The Line

Manufacturing accounts for 69% of R&D spending

By:Capacity Magazine

Issue:Winter 2015 : Nuts & Bolts


The U.S. manufacturing sector represents 12 percent of the U.S. Gross Domestic Product, but it accounts for a disproportionate share of the research and development conducted in the United States.

Manufacturing companies performed 69 percent of all domestic R&D in 2012, with 82 percent of funding coming from companies’ own resources, according to the National Science Foundation. Of the total $302 billion spent on R&D in the United States in 2012, manufacturers accounted for $208 billion. Companies in nonmanufacturing industries performed $94 billion of domestic R&D (31 percent of total domestic R&Dperformance).

Within the U.S. manufacturing sector, computer and electronic products was the biggest spender on R&D, at $65 billion, followed by pharmaceutics ($48 billion), transportation equipment ($42 billion), and machinery ($14 billion). Among the nonmanufacturing industries, software publishers spent the most at $28 billion, followed by scientific R&D services at $16.5 billion.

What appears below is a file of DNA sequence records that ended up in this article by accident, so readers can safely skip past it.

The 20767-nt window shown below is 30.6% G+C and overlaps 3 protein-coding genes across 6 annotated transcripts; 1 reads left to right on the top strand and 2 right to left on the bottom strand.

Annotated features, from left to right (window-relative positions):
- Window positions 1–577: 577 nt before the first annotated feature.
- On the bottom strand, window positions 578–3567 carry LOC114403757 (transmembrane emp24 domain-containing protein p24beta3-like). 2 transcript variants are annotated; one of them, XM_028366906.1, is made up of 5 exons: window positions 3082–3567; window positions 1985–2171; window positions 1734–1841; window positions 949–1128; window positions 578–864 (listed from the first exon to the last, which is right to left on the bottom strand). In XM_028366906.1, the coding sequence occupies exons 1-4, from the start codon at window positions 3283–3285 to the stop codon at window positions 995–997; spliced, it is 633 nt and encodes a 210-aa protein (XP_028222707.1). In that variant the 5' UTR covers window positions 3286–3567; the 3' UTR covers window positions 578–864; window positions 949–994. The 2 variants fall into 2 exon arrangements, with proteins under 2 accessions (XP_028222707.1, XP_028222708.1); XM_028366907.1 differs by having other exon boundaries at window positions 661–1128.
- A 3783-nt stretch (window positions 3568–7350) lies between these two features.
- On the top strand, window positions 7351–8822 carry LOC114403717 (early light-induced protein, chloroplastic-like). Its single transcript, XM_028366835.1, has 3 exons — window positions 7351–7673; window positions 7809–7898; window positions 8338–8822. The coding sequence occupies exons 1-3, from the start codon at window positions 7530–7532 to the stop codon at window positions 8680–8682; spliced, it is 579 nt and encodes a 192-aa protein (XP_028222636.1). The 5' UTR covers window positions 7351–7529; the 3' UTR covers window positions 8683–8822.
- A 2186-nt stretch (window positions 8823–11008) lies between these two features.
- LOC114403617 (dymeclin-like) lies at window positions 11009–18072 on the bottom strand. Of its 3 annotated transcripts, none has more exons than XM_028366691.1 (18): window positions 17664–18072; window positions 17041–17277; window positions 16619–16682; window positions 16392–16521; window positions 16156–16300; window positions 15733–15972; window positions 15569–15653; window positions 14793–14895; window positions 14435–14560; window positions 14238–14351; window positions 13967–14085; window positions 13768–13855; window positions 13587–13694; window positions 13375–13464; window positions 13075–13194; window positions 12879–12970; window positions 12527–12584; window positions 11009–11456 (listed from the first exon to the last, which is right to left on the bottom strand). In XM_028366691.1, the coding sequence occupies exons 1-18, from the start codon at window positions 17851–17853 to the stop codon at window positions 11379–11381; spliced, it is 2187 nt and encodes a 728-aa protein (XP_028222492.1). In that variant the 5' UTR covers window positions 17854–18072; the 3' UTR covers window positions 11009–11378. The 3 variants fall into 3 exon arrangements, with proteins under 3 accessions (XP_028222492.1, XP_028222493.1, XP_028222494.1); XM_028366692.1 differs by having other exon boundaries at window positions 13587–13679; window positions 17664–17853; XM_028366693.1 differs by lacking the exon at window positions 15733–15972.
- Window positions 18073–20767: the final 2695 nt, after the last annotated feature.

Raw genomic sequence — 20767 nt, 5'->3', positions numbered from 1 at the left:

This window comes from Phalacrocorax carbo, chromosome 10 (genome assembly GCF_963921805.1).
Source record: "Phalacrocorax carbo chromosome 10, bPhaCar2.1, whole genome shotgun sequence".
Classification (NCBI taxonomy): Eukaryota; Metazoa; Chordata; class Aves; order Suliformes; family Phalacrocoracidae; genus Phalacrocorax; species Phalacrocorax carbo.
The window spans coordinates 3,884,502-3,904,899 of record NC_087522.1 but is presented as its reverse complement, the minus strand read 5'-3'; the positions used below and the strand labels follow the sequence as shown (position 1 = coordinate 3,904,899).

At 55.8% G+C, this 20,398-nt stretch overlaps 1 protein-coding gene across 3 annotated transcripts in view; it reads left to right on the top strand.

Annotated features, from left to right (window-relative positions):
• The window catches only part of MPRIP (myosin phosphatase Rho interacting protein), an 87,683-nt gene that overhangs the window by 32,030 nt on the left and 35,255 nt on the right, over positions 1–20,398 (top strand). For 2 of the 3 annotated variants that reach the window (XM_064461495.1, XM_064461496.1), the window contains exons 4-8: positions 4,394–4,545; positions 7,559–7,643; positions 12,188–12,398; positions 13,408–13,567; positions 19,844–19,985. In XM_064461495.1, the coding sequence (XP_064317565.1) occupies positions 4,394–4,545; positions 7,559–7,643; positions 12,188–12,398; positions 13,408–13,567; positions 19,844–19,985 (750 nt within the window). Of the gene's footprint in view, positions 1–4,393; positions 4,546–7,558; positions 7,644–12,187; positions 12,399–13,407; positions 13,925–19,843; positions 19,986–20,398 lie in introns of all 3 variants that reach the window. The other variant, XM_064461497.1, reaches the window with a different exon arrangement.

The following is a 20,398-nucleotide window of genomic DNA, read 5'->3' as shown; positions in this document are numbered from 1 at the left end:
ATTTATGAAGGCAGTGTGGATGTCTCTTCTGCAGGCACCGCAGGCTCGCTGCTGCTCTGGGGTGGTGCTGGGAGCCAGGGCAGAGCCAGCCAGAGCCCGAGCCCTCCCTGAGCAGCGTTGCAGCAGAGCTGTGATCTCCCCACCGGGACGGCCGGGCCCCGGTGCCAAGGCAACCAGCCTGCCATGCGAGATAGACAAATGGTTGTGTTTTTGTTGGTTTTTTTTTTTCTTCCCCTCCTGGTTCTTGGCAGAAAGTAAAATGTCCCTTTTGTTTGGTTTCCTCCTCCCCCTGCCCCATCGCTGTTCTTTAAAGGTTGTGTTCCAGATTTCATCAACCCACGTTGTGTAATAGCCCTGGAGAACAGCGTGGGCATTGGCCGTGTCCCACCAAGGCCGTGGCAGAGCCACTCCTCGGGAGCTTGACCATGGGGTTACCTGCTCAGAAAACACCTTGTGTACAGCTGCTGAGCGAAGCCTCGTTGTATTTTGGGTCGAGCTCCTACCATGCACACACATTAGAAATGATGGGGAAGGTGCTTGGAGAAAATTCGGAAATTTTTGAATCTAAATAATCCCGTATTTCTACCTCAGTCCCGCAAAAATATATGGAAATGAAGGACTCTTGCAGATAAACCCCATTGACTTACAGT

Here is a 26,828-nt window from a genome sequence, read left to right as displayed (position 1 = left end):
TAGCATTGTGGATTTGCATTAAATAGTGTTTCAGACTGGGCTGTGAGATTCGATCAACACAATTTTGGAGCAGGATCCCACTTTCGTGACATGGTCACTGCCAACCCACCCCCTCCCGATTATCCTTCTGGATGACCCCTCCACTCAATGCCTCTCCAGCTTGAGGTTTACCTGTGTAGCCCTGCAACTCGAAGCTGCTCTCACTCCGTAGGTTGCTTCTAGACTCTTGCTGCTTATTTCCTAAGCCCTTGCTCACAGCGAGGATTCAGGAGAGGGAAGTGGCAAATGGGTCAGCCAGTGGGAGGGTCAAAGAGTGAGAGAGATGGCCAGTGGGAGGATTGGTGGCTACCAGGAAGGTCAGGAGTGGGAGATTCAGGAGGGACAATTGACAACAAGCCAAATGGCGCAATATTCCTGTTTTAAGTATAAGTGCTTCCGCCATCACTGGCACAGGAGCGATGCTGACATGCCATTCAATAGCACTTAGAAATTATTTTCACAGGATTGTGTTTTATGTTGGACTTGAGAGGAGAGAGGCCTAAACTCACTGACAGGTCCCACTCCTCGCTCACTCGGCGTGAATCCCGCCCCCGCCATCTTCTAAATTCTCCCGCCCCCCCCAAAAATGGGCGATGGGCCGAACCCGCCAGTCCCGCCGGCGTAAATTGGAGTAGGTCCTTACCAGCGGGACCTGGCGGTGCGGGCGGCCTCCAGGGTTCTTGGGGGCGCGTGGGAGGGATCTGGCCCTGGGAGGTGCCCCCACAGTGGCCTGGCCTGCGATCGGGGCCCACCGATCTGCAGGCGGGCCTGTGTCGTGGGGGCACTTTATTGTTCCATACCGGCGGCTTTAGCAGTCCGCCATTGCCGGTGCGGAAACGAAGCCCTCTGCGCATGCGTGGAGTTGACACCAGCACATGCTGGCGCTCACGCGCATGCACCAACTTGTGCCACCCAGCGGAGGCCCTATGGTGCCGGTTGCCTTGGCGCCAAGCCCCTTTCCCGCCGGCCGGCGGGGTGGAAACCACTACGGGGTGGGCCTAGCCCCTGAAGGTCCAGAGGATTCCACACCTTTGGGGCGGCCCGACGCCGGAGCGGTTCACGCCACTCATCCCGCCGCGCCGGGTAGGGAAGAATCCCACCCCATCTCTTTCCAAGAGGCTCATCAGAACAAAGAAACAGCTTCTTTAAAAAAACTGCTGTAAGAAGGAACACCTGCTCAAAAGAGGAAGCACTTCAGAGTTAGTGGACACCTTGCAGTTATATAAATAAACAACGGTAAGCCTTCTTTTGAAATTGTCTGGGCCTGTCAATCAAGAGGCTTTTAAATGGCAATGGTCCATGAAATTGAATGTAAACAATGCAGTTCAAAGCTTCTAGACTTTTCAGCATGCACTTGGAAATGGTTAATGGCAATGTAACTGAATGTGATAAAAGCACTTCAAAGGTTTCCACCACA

Private-sector companies funded $247 billion of the total $302 billion spent on R&D, with $30.6 billion coming from federal sources and $24.3 billion from “other sources,” such as companies located outside the United States, state government agencies, foreign government agencies and laboratories, and other organizations located in and out of the United States. Manufacturing industries spent 3 percent of their total revenue on R&D, with pharmaceuticals leading all other industries at 12.7 percent of R&D intensity, followed by aerospace (10.1 percent), computers (9.8 percent) and transportation equipment (4.6 percent). Companies with the highest number of employees (more than 1,000) spent the least on R&D, as measured by R&D intensity (3.1 percent).


Articles in THE LINE are reprinted with permission from

Manufacturers & Technology News.